The mid-term outlook for India, the world's fastest-growing major economy, appears to show that the country can weather global trade tensions and emerging market strains
The world’s fastest growing major economy is showing signs of a recovery in animal spirits, suggesting India’s mid-term outlook can weather global trade tensions and emerging market strains.
A cross section of forward-looking indicators compiled by Bloomberg News show largely positive signs.
Sentiment in the manufacturing and services sectors - both of which make up nearly 80 percent of the $2.6 trillion economy - rebounded in June, with new orders picking up pace. Bank loan disbursals are growing while auto sales - a barometer of overall demand - are expanding at double-digits.
The RBI is optimistic about growth and a narrowing output gap. The six-member rate-setting committee sees the recovery pushing inflation higher in the coming months - enough to convince analysts and markets that a back-to-back rate increase is due on Wednesday.
Any tightening in monetary policy comes amid concerns that the government may ease purse strings and miss budget targets ahead of a federal election in early 2019.
Inflation is well above central bank’s medium-term target of 4% and outlook is set to worsen as oil prices stay high and currency slides. The market will be watching if monetary policy panel shifts its stance.
Abhishek Gupta, an economist with Bloomberg Economics in Mumbai who’s among a minority predicting the RBI won’t hike this week, said there’s reason for caution and cited favourable base effects for spurring the pick-up in bank credit.
“That’s one reason we are less upbeat on the economic growth outlook than the central bank,” Gupta said. “We see GDP growth recovering to 7.2 percent in fiscal 2019 from 6.7 percent in fiscal 2018, below the Reserve Bank of India’s forecast of 7.4 percent, as of June.”
Here are the full details of the dashboard:
Activity in India’s dominant services industry rebounded in June from a mild contraction the prior month, expanding at its quickest pace in a year. That pulled up the Nikkei India Composite Index to its highest since October 2016 with manufacturing activity also showing signs of growing at a faster clip.
A sure-shot sign of growth in demand is the reading of Nikkei’s index for new orders in June, which also surged to its highest since October 2016. That should give confidence to businesses to produce more and in the longer run draw-down inventories and close the output gap.
Output prices are still rising, although the pace has somewhat stagnated. Nevertheless, the RBI says that companies are increasingly finding their pricing power and transferring higher input costs to consumers. This is likely to stoke inflation and keep the central bank on a hawkish watch.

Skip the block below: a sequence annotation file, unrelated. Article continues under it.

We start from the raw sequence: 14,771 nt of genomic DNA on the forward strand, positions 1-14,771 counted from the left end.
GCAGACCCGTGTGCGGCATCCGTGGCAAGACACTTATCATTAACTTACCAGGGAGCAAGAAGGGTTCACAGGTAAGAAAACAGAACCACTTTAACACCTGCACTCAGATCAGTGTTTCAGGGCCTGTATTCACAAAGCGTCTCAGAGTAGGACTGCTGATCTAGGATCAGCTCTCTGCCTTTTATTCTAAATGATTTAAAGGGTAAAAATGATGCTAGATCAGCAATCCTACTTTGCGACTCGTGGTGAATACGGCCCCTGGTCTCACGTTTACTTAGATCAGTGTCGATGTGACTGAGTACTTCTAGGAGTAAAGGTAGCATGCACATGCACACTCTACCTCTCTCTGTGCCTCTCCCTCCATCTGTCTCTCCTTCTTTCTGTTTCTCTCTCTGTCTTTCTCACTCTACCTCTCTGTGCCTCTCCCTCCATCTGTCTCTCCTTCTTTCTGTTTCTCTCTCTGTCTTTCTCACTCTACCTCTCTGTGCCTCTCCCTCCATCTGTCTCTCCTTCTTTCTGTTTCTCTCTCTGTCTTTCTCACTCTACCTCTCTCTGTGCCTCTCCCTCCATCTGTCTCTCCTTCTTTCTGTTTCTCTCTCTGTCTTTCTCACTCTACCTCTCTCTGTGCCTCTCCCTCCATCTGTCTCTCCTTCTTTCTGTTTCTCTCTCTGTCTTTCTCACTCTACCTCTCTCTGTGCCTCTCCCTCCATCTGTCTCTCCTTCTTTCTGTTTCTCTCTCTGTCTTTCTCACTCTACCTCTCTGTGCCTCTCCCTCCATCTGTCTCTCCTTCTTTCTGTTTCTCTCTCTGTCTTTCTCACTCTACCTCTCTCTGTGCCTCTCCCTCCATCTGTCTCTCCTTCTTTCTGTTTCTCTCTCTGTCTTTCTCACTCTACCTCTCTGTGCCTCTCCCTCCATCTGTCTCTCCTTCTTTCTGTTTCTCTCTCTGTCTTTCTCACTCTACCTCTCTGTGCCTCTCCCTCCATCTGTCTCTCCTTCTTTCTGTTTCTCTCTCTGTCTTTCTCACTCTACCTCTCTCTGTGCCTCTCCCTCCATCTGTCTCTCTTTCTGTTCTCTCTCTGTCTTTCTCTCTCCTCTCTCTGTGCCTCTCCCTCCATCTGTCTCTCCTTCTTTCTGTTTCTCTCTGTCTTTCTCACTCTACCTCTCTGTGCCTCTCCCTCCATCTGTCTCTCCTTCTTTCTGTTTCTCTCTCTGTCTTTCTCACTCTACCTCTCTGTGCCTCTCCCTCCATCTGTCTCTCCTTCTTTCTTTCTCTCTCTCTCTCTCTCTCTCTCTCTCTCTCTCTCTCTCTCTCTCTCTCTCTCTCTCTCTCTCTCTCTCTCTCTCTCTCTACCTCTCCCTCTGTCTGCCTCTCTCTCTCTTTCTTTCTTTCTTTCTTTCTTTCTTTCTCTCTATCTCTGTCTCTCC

The export industry is still recovering from the double blow of a cash ban in late 2016 and the chaotic implementation of a consumption tax introduced last year. It lagged the global economic recovery and now with trade war clouds gathering, the outlook isn’t too great. The only silver lining is a weaker rupee which is probably going to make software exports more competitive.
Data from the Society of Indian Automobile Manufacturers show that the industry produced nearly 17 percent more vehicles in the April-June period than a year ago.
Passenger vehicle sales grew close to 20 percent during that period and makes for a handy indicator in a country which has no retail sales data to track consumer spending. The data also shows commercial vehicles sales rose more than 50 percent and two-wheelers more than 15 percent.
Bank loans are one signal that the RBI believes holds promise. Credit to various sectors including agriculture has risen 12.3 percent year-on-year, data available as of July show.
Not everyone agrees with the RBI’s assessment though. Bloomberg Economics’ Gupta says rising borrowing costs are crimping corporate bond issuances and this indicates that total credit flowing to the corporate sector is weak.
After a dip in March, foreign direct investments picked up pace in April and May. While that is good news for the broader investment climate, given the risk of an election next year and the threat of policy paralysis before that, inflows could slow in the coming months.
That, of course, could have an impact on the India’s external finances, where the current account gap is set to widen in the financial year to March 2019.
Growth in mining and heavy industries - which account for 40 percent of industrial output - has been rather anaemic, easing to a 10-month low in May due to weaker steel and cement output and a contraction in crude and natural gas production. It’s not all bad news though.
For instance, coal production rose by double digits for the second month in a row in May albeit at a slower pace. Besides, electricity generation went up 3.5 percent in May compared to 2.1 percent in the previous month.